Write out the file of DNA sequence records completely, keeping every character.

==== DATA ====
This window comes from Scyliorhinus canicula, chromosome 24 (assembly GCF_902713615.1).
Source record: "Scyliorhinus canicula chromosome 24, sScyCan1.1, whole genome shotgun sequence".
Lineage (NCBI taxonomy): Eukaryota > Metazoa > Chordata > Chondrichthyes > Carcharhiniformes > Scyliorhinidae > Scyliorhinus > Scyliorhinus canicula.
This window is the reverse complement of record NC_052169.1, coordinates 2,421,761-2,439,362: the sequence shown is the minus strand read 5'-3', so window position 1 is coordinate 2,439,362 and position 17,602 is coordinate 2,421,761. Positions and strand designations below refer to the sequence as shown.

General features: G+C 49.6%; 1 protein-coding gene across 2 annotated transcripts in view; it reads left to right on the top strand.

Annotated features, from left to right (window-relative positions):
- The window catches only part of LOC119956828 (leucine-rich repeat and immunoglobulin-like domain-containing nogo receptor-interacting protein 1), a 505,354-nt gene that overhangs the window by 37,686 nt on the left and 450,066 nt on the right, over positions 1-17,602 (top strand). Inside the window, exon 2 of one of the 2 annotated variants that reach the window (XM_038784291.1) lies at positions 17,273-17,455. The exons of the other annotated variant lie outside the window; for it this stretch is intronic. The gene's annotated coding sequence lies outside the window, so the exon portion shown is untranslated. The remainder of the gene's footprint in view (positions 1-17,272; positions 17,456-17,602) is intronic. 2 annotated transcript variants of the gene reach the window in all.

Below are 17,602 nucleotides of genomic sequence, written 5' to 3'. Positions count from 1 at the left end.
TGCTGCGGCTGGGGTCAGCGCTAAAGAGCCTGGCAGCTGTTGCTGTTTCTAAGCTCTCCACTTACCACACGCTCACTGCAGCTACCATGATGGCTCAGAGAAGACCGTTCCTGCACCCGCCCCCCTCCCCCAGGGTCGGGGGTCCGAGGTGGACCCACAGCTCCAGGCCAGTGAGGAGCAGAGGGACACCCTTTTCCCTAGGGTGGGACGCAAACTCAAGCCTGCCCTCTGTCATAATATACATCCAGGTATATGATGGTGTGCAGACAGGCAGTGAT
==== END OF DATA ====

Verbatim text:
This window comes from Scyliorhinus canicula, chromosome 24 (assembly GCF_902713615.1).
Source record: "Scyliorhinus canicula chromosome 24, sScyCan1.1, whole genome shotgun sequence".
Lineage (NCBI taxonomy): Eukaryota > Metazoa > Chordata > Chondrichthyes > Carcharhiniformes > Scyliorhinidae > Scyliorhinus > Scyliorhinus canicula.
This window is the reverse complement of record NC_052169.1, coordinates 2,421,761-2,439,362: the sequence shown is the minus strand read 5'-3', so window position 1 is coordinate 2,439,362 and position 17,602 is coordinate 2,421,761. Positions and strand designations below refer to the sequence as shown.

General features: G+C 49.6%; 1 protein-coding gene across 2 annotated transcripts in view; it reads left to right on the top strand.

Annotated features, from left to right (window-relative positions):
- The window catches only part of LOC119956828 (leucine-rich repeat and immunoglobulin-like domain-containing nogo receptor-interacting protein 1), a 505,354-nt gene that overhangs the window by 37,686 nt on the left and 450,066 nt on the right, over positions 1-17,602 (top strand). Inside the window, exon 2 of one of the 2 annotated variants that reach the window (XM_038784291.1) lies at positions 17,273-17,455. The exons of the other annotated variant lie outside the window; for it this stretch is intronic. The gene's annotated coding sequence lies outside the window, so the exon portion shown is untranslated. The remainder of the gene's footprint in view (positions 1-17,272; positions 17,456-17,602) is intronic. 2 annotated transcript variants of the gene reach the window in all.

Below are 17,602 nucleotides of genomic sequence, written 5' to 3'. Positions count from 1 at the left end.
TGCTGCGGCTGGGGTCAGCGCTAAAGAGCCTGGCAGCTGTTGCTGTTTCTAAGCTCTCCACTTACCACACGCTCACTGCAGCTACCATGATGGCTCAGAGAAGACCGTTCCTGCACCCGCCCCCCTCCCCCAGGGTCGGGGGTCCGAGGTGGACCCACAGCTCCAGGCCAGTGAGGAGCAGAGGGACACCCTTTTCCCTAGGGTGGGACGCAAACTCAAGCCTGCCCTCTGTCATAATATACATCCAGGTATATGATGGTGTGCAGACAGGCAGTGAT